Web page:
HTML5 Graphing And Data Visualization Cookbook by Ben Fhala

HTML5 Graphing And Data Visualization Cookbook

HTML5 Graphing And Data Visualization Cookbook

I don’t have any projects requiring graphing active web pages, and don’t foresee any future projects, but the topic is interesting to me, so I got this free book from the publisher and read through most of it. HTML 5 has added the Canvas element(s) and it also allows one to generate: static graphics, animations, and dynamic graphics (using JavaScript).

It’s not a book for beginners but I was able to follow along. Knowing that Fhala had all the code available for download was a comforting thought. He goes into a lot of detail but doesn’t repeat too often. At times I thought I would never re-invent the wheel like he had. So it was nice to read the latter chapters on Google’s Visualization toolkit, Google Maps, and InfoVis.

Fhala introduces Canvas with a number of recipes or projects such as creating flags of various counties. He goes from simple to more and more complex. Fhala covers drawing Bezier curves and shadows; hitting the highlights of what Canvas can do for the developer.

I grew up using Flash but lost interest in it. Web designers also have SVG to perform similar tasks. SVG creates vector elements, and now we have Canvas to generate bitmap images. I wish there had been a Reference section in the book, although I’m not sure how I would have formatted it.

C+
346 pages

Amazon Book Preview of “HTML5 Graphing And Data Visualization Cookbook

Book Chapters

  1. Drawing Shapes in Canvas: To know the canvas element nothing better than start by creating graphics. In this you will learn how to draw several real flags that include details like rectangles, triangles, crosses, stars, etc.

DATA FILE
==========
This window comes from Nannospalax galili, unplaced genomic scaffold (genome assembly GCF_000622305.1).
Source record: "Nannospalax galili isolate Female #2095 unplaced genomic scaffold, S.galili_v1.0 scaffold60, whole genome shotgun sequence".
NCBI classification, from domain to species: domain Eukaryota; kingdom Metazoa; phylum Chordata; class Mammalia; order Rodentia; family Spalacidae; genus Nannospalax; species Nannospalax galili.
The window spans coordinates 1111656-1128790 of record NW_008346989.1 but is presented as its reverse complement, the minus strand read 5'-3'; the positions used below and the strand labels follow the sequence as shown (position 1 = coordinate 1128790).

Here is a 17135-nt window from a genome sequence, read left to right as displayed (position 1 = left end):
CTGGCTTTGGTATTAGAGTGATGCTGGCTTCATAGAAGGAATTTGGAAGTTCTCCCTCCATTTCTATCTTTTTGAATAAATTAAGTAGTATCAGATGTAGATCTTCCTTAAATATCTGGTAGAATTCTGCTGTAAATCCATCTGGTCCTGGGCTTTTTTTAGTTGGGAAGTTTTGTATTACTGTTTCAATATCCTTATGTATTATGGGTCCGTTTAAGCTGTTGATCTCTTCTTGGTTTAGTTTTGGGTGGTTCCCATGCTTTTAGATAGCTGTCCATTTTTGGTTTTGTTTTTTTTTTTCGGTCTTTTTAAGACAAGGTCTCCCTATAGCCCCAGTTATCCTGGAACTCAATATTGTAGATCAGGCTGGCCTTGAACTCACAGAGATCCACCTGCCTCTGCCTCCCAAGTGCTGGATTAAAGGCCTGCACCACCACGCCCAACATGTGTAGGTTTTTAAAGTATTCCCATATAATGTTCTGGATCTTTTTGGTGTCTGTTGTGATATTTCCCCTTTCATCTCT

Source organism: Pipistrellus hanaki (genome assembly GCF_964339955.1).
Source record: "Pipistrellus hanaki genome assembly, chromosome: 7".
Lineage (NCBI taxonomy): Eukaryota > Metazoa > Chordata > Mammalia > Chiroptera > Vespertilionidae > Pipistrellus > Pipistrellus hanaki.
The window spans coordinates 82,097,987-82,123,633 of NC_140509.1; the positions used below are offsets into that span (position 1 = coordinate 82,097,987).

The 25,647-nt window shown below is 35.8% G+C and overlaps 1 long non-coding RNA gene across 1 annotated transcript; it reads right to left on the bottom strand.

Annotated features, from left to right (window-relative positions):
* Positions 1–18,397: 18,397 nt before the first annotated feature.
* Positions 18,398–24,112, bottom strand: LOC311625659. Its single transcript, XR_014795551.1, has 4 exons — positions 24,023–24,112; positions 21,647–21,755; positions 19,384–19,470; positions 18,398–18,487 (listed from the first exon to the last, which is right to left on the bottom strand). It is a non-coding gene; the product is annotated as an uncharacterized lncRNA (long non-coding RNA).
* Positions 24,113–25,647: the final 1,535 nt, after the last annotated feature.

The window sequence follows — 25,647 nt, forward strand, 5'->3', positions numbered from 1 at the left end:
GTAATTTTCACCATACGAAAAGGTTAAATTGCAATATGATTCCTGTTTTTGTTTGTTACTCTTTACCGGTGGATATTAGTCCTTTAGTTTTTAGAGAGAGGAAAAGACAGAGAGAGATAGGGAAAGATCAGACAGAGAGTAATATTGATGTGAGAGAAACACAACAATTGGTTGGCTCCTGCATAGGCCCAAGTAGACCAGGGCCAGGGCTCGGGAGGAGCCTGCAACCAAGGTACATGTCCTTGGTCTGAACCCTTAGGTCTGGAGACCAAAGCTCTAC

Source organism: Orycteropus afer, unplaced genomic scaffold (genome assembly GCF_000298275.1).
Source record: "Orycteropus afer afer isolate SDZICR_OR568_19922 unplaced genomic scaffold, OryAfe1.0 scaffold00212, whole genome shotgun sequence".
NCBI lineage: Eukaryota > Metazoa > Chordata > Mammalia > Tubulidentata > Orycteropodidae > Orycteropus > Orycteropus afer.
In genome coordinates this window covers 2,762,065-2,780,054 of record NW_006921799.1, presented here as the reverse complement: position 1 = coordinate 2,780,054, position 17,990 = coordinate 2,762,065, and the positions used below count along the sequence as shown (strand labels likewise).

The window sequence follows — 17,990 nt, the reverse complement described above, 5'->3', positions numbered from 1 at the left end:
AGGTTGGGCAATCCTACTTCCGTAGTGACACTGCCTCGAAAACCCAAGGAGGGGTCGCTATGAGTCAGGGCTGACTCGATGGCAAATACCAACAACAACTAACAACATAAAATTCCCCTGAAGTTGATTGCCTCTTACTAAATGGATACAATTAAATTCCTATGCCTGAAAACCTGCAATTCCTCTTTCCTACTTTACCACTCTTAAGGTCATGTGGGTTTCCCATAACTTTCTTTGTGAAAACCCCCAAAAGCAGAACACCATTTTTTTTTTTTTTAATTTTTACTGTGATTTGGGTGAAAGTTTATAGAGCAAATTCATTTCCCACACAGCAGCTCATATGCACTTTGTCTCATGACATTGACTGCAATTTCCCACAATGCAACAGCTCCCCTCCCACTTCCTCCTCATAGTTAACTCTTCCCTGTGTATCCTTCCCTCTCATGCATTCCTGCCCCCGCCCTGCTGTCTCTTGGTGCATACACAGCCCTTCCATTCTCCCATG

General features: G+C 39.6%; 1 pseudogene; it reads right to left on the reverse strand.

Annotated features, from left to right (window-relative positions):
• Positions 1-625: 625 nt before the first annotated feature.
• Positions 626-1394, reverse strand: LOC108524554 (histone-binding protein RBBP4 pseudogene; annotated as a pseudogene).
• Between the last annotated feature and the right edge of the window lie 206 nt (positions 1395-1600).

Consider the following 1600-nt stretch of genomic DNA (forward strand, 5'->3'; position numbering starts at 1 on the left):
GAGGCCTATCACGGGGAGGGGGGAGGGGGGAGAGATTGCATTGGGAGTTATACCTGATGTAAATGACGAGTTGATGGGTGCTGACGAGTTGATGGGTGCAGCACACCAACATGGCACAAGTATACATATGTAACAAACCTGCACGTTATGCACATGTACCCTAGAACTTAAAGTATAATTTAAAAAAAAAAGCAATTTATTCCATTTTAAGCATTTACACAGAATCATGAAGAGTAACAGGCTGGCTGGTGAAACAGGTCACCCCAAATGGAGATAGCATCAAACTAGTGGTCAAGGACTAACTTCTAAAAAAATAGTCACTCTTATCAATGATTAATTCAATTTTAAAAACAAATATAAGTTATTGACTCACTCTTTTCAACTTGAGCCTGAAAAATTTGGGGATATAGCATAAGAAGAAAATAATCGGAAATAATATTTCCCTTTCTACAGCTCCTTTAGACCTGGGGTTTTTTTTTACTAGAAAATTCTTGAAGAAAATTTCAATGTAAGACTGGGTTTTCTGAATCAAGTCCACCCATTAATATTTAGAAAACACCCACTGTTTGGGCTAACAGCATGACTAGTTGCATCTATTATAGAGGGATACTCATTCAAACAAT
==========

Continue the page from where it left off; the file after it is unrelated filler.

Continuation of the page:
2. Advanced Drawing in Canvas: At first you will continue creating flags but this time with a greater difficulty: you will use arcs, curves and will integrate existent images in a canvas. Also you’ll begin to work with text and you’ll see how to manipulate your graphics pixels to create interesting effects.
  3. Creating Cartesian-based Graphs: Here the fun begins. Draw flags is fine but, what if you create something more useful? Here you’ll begin to create charts to visualize data. You’ll see bar, scatter, line charts and some more.
  4. Let’s Curve Things Up: You’ll continue creating charts but this time leaving the straight lines: you’ll see bubble, pie, radar and tree charts. I’ve loved chapters 3 and 4, are the backbone of this book.
  5. Getting Out of the Box: You’ll create new charts like the pyramid chart, but also you’ll add interactivity to some chart created earlier. For example, you’ll see how to create a bar chart that shows how many times you pressed the mouse button in a second.
  6. Bringing Static Things to Life: It’s important know how to create charts, but also structure well your scripts to use different data source and create animations. This is what you’ll learn in this chapter, one of the most important.
  7. Depending on the Open Source Sphere: The open source community dedicated to data Visualization is very rich, and here you’ll see how to use some of existing libraries like jqPlot, flotJS, RaphaelJS, etc.
  8. Playing with Google Charts: I think the title is quite descriptive. In this you’ll use the Google visualization API and Google Spreadsheet to display and customize various charts.
  9. Using Google Maps: A on Google Maps couldn’t be missing on a book on data visualization. You’ll learn how to create a map and display data in various ways. Furthermore you’ll add markers and events to the map.
  10. Maps in Action: You’ll check the enormous possibilities when using maps to visualize data, since you’ll create a map that, when clicking on some place, will show the latest tweets about a particular subject that have been published in this area.
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About craigmaas

I do a little web design work and support a couple web sites and blogs. My primary focus is lighting and energy consulting where I use a number of computer tools to help my customer find ways of saving money and improving their work environment. See my web site for more information: www.effectiveconcepts.net
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